The Portrait of a Lady By Henry James Chapters 40-41

"In that there's some reason. You're so near the child."

"Ah," said Isabel, "for all the comfort I've given him! If you think me dry, I wonder what HE thinks."

"I believe he thinks you can do more than you have done."

"I can do nothing."

"You can do more at least than I. I don't know what mysterious connection he may have discovered between me and Pansy; but he came to me from the first, as if I held his fortune in my hand. Now he keeps coming back, to spur me up, to know what hope there is, to pour out his feelings."

"He's very much in love," said Isabel.

"Very much — for him."

"Very much for Pansy, you might say as well."

Madame Merle dropped her eyes a moment. "Don't you think she's attractive?"

"The dearest little person possible — but very limited."

"She ought to be all the easier for Mr. Rosier to love. Mr. Rosier's not unlimited."

"No," said Isabel, "he has about the extent of one's pocket-handkerchief — the small ones with lace borders." Her humour had lately turned a good deal to sarcasm, but in a moment she was ashamed of exercising it on so innocent an object as Pansy's suitor. "He's very kind, very honest," she presently added; "and he's not such a fool as he seems."

"He assures me that she delights in him," said Madame Merle.

"I don't know; I've not asked her."

"You've never sounded her a little?"

"It's not my place; it's her father's."

"Ah, you're too literal!" said Madame Merle.

"I must judge for myself."

Madame Merle gave her smile again. "It isn't easy to help you."

"To help me?" said Isabel very seriously. "What do you mean?"

"It's easy to displease you. Don't you see how wise I am to be careful? I notify you, at any rate, as I notified Osmond, that I wash my hands of the love-affairs of Miss Pansy and Mr. Edward Rosier. Je n'y peux rien, moi! I can't talk to Pansy about him. Especially," added Madame Merle, "as I don't think him a paragon of husbands."

Isabel reflected a little; after which, with a smile, "You don't wash your hands then!" she said. After which again she added in another tone: "You can't — you're too much interested."

Madame Merle slowly rose; she had given Isabel a look as rapid as the intimation that had gleamed before our heroine a few moments before. Only this time the latter saw nothing. "Ask him the next time, and you'll see."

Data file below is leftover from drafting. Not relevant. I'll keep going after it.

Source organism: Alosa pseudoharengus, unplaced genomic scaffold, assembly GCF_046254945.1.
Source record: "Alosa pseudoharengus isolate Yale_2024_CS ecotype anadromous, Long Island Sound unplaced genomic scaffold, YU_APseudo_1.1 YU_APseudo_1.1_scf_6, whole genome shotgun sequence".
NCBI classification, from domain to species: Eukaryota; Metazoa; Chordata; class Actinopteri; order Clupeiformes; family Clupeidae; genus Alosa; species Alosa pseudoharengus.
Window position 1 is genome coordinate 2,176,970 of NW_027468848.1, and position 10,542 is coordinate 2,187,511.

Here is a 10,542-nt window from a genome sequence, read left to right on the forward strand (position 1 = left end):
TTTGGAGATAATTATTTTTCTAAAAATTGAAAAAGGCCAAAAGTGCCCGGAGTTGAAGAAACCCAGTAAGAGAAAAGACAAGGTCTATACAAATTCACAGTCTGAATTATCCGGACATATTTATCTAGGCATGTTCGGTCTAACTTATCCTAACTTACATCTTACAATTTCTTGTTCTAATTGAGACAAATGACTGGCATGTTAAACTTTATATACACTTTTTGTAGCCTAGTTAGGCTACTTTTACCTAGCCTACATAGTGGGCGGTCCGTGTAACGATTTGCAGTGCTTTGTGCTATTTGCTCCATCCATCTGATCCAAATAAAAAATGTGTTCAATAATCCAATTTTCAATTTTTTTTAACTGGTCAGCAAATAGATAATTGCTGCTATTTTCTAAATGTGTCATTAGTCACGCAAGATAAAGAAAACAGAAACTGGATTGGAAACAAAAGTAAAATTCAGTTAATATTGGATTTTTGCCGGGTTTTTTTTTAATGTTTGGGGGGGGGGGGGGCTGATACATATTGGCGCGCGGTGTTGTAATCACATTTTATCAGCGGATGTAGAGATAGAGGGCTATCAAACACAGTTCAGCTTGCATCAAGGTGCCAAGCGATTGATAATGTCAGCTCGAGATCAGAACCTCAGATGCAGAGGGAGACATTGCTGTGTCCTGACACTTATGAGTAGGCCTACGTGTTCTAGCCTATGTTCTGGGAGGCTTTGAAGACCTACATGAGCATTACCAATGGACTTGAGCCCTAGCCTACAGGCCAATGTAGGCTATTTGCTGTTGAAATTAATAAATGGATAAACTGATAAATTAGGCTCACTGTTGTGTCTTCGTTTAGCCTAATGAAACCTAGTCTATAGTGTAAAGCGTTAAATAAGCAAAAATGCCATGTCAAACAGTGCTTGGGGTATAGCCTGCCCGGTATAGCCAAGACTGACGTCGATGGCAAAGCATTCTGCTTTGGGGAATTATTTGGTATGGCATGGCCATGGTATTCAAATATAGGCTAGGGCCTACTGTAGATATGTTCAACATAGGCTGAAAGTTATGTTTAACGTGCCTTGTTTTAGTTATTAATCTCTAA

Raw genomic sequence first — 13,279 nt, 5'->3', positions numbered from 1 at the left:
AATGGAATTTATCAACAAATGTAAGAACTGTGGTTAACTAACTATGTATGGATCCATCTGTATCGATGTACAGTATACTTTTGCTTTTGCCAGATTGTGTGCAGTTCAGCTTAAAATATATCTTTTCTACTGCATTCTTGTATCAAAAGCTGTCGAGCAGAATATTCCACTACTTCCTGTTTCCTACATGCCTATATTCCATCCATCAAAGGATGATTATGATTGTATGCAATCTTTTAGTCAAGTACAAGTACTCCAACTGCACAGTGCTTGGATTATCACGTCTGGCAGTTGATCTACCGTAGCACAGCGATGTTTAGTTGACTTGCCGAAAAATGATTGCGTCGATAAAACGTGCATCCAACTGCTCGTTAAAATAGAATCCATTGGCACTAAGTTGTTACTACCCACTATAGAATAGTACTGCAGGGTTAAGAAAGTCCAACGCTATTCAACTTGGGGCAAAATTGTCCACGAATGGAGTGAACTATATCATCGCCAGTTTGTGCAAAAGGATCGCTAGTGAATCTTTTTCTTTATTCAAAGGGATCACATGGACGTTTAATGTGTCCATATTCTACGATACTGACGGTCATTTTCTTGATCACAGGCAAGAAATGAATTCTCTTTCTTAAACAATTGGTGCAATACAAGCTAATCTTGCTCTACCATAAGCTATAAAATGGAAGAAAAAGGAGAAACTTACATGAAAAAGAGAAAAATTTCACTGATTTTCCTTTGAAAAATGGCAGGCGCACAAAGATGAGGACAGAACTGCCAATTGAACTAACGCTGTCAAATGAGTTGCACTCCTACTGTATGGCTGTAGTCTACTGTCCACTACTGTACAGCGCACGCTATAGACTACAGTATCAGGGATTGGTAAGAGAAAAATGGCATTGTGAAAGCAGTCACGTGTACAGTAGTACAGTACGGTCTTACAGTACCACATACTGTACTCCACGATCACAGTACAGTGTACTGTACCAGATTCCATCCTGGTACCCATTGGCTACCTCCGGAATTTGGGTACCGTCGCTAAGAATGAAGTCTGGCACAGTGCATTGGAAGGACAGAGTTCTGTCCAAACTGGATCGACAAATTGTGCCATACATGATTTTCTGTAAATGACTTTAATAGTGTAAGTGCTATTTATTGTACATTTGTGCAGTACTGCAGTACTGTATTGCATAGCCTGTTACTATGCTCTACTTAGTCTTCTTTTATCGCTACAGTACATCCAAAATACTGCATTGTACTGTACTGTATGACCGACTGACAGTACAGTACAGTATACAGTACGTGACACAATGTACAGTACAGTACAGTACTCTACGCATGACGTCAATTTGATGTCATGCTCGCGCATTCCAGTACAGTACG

"I can't ask him; he has ceased to come to the house. Gilbert has let him know that he's not welcome."

"Ah yes," said Madame Merle, "I forgot that — though it's the burden of his lamentation. He says Osmond has insulted him. All the same," she went on, "Osmond doesn't dislike him so much as he thinks." She had got up as if to close the conversation, but she lingered, looking about her, and had evidently more to say. Isabel perceived this and even saw the point she had in view; but Isabel also had her own reasons for not opening the way.

"That must have pleased him, if you've told him," she answered, smiling.

"Certainly I've told him; as far as that goes I've encouraged him. I've preached patience, have said that his case isn't desperate if he'll only hold his tongue and be quiet. Unfortunately he has taken it into his head to be jealous."


"Jealous of Lord Warburton, who, he says, is always here."

Isabel, who was tired, had remained sitting; but at this she also rose. "Ah!" she exclaimed simply, moving slowly to the fireplace. Madame Merle observed her as she passed and while she stood a moment before the mantel-glass and pushed into its place a wandering tress of hair.

"Poor Mr. Rosier keeps saying there's nothing impossible in Lord Warburton's falling in love with Pansy," Madame Merle went on. Isabel was silent a little; she turned away from the glass. "It's true — there's nothing impossible," she returned at last, gravely and more gently.

"So I've had to admit to Mr. Rosier. So, too, your husband thinks."

"That I don't know."

"Ask him and you'll see."

"I shall not ask him," said Isabel.

"Pardon me; I forgot you had pointed that out. Of course," Madame Merle added, "you've had infinitely more observation of Lord Warburton's behaviour than I."

"I see no reason why I shouldn't tell you that he likes my stepdaughter very much."

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